Update (2x): VideoLAN has issued some clarification on this development (read below)
VideoLAN Client, or VLC, has been a popular media player for OS X that has developed and progressed over the years. It has been a great alternative to QuickTime because of its support for a vast array of codecs and robust capability to play even corrupt videos. If a file has been damaged or improperly encoded, when QuickTime displays errors and does not play the file, VLC may be able to work. Unfortunately, at this point because of the lack of Mac developers helping the project, support for OS X is nearly dead.
No community support
Like all open source projects, VLC relies on community contribution for testing, developing, and financing. The project is lucky to have the backing of the VideoLAN non-profit organization, but it still relies on the community for developers, testers, and financial contributions.
Since May of this year, VLC has been desperately looking for Mac developers to help out on the project, but it appears none have stepped up to lend a hand. As of this month there are basically no Mac developers working on VLC, and as a result the project is nearing the end of development for OS X. This is bizarre to have happen given the rising popularity of the Mac; however, this is the nature of open-source projects, which require the active support of the community.
I feel it would be a shame to see VLC disappear for OS X, as it has always been a popular option that works when other players cannot play a specific file. Unlike many players that are just wrappers for Apple's QuickTime technology, VLC does not rely on QuickTime for playing videos and instead implements its own method of managing codecs and media decoding.
There are a few other alternatives to QuickTime, but the only one that compares to VLC is "MPlayer OSX Extended", which is the OS X version of the popular mplayer for Linux. It has been in development for a while and offers a number of features that are comparable to VLC. You can check out MPlayer OSX here: http://mplayerosx.sttz.ch/
Beyond MPlayer, there are a number of codecs and codec packs that can be installed to provide expanded file format support to QuickTime player. A number of these can be found on the Apple QuickTime Components webpage, but others that support Quicktime are also available.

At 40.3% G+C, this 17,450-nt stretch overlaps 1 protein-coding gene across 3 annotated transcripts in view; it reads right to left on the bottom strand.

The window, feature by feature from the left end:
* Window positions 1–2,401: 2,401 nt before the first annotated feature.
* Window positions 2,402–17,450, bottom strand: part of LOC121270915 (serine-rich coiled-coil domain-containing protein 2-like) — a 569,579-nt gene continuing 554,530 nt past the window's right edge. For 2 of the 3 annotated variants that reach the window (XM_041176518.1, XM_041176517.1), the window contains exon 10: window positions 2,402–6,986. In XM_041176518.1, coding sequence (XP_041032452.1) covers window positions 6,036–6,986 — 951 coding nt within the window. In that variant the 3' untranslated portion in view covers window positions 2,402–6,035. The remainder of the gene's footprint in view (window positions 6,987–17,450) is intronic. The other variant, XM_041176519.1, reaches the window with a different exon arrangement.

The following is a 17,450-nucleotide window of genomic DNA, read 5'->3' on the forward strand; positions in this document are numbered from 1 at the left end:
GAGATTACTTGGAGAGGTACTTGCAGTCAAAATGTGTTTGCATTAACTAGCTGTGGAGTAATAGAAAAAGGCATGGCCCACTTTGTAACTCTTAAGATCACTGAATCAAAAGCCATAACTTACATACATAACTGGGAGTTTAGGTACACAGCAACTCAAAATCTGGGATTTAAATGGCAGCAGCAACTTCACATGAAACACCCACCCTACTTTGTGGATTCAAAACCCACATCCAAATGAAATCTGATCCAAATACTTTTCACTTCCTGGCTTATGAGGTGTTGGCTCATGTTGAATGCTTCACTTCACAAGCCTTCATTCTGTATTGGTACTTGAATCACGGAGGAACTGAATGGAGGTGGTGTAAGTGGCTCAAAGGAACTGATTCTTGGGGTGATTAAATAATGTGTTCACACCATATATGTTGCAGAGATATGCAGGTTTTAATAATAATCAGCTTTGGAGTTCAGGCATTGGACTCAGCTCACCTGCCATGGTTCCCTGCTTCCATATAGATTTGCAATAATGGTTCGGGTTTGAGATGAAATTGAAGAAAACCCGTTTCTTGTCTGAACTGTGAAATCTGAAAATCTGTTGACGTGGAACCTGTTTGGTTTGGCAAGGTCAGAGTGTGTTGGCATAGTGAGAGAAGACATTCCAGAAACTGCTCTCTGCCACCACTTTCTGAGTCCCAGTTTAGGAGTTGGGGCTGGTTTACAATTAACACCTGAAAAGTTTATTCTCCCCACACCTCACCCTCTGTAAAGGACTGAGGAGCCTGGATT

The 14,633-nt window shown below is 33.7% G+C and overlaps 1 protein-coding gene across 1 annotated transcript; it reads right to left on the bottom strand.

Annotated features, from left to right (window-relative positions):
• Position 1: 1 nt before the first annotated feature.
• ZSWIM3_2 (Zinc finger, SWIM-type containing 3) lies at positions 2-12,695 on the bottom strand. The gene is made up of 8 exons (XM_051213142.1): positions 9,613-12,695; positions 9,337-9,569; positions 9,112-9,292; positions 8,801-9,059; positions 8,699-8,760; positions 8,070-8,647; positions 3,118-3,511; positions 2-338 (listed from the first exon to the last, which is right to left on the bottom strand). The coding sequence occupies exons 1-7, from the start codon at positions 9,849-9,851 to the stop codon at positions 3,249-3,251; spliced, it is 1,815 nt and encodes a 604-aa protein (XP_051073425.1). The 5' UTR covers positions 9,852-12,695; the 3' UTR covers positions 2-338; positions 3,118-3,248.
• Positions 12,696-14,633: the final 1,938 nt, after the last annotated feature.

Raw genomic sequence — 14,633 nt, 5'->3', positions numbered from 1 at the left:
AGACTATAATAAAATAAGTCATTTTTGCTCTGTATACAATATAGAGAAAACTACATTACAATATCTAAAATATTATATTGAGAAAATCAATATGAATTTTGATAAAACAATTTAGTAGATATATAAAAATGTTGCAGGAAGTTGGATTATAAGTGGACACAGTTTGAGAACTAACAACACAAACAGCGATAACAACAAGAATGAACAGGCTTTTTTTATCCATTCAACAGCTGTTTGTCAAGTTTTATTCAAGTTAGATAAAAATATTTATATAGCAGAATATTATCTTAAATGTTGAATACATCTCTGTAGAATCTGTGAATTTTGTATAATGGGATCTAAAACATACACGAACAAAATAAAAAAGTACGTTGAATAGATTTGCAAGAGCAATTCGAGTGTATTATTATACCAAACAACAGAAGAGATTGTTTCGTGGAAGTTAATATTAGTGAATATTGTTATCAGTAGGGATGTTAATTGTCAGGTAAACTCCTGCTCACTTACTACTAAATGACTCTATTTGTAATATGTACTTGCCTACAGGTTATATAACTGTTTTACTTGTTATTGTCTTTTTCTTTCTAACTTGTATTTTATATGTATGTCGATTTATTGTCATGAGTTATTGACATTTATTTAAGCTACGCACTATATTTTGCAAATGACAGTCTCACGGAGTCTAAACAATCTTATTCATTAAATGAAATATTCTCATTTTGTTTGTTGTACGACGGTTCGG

Despite these options, VLC has been a great all-in-one player for viewing media in OS X. You can read more about this development (or lack thereof) at the VLC forums (1, 2), and read more about the VLC project at their website. If you have not tried VLC, and have had troubles with playing various movie and audio files, I suggest you give VLC a shot: http://www.videolan.org
UPDATE (12/17/2009 11:03AM):
The VLC forums have been overrun with requests about this, and they have issued a statement clarifying that the lack of development pertains to the Mac interface for VLC, and not to the overall VLC codebase. They are still actively developing it, but are having issues with some Mac details such as 64-bit support and the GUI.
In their initial forum postings they mentioned how the lack of Mac developers (current number being effectively "zero") would make version 1.1 of VLC the last version for the Mac, and they have been in need of Mac developers for some of the technological advancements they are implementing in upcoming versions. This suggests Mac development has dwindled; however, if the underlying codebase is still being actively developed, hopefully we will continue to see VLC on the Mac for years to come. Despite this, at this point the situation seems to depend primarily on whether or not they can get a good Mac interface developer.
UPDATE (12/19/2009 11:03AM):
When these articles about VLC came out, the VideoLAN group issued a statement mentioning the news about the Mac player's demise was greatly exaggerated, and issued statements about the promising "Lunettes" interface for VLC. Today their forums are back online and while they have provided links to the Lunettes source code, they have again reiterated that VLC for Mac may be dead on the Mac in the future, further substantiating the initial reports of the problem. A few developers have contacted VLC and offered to help, so while future VLC support for Mac is uncertain, there may be some effort brewing to keep it going.